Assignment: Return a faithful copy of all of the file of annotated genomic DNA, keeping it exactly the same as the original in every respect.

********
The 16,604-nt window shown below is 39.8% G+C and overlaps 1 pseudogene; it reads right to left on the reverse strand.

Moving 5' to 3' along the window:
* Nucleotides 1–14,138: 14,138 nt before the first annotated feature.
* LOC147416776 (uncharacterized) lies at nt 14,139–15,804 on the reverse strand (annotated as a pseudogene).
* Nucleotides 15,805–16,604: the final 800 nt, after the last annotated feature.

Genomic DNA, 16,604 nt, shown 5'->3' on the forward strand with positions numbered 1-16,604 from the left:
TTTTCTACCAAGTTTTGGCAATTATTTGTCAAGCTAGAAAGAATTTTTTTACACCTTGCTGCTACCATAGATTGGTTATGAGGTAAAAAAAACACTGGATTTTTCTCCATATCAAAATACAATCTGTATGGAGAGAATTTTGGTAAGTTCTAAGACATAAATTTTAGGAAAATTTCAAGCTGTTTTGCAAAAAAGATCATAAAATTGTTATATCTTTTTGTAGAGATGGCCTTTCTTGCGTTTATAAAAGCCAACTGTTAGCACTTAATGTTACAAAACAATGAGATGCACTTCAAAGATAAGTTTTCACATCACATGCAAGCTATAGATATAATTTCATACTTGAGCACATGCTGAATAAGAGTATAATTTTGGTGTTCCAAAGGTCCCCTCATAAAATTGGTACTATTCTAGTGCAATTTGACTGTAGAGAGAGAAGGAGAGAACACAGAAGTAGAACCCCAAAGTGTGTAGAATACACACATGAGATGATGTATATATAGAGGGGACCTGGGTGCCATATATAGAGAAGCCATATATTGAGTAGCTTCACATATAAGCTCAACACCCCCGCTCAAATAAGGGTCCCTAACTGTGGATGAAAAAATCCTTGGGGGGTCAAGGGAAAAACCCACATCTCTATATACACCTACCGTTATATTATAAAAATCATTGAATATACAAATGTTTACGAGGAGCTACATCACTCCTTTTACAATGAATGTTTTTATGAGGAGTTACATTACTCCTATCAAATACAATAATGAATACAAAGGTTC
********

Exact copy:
The 16,604-nt window shown below is 39.8% G+C and overlaps 1 pseudogene; it reads right to left on the reverse strand.

Moving 5' to 3' along the window:
* Nucleotides 1–14,138: 14,138 nt before the first annotated feature.
* LOC147416776 (uncharacterized) lies at nt 14,139–15,804 on the reverse strand (annotated as a pseudogene).
* Nucleotides 15,805–16,604: the final 800 nt, after the last annotated feature.

Genomic DNA, 16,604 nt, shown 5'->3' on the forward strand with positions numbered 1-16,604 from the left:
TTTTCTACCAAGTTTTGGCAATTATTTGTCAAGCTAGAAAGAATTTTTTTACACCTTGCTGCTACCATAGATTGGTTATGAGGTAAAAAAAACACTGGATTTTTCTCCATATCAAAATACAATCTGTATGGAGAGAATTTTGGTAAGTTCTAAGACATAAATTTTAGGAAAATTTCAAGCTGTTTTGCAAAAAAGATCATAAAATTGTTATATCTTTTTGTAGAGATGGCCTTTCTTGCGTTTATAAAAGCCAACTGTTAGCACTTAATGTTACAAAACAATGAGATGCACTTCAAAGATAAGTTTTCACATCACATGCAAGCTATAGATATAATTTCATACTTGAGCACATGCTGAATAAGAGTATAATTTTGGTGTTCCAAAGGTCCCCTCATAAAATTGGTACTATTCTAGTGCAATTTGACTGTAGAGAGAGAAGGAGAGAACACAGAAGTAGAACCCCAAAGTGTGTAGAATACACACATGAGATGATGTATATATAGAGGGGACCTGGGTGCCATATATAGAGAAGCCATATATTGAGTAGCTTCACATATAAGCTCAACACCCCCGCTCAAATAAGGGTCCCTAACTGTGGATGAAAAAATCCTTGGGGGGTCAAGGGAAAAACCCACATCTCTATATACACCTACCGTTATATTATAAAAATCATTGAATATACAAATGTTTACGAGGAGCTACATCACTCCTTTTACAATGAATGTTTTTATGAGGAGTTACATTACTCCTATCAAATACAATAATGAATACAAAGGTTC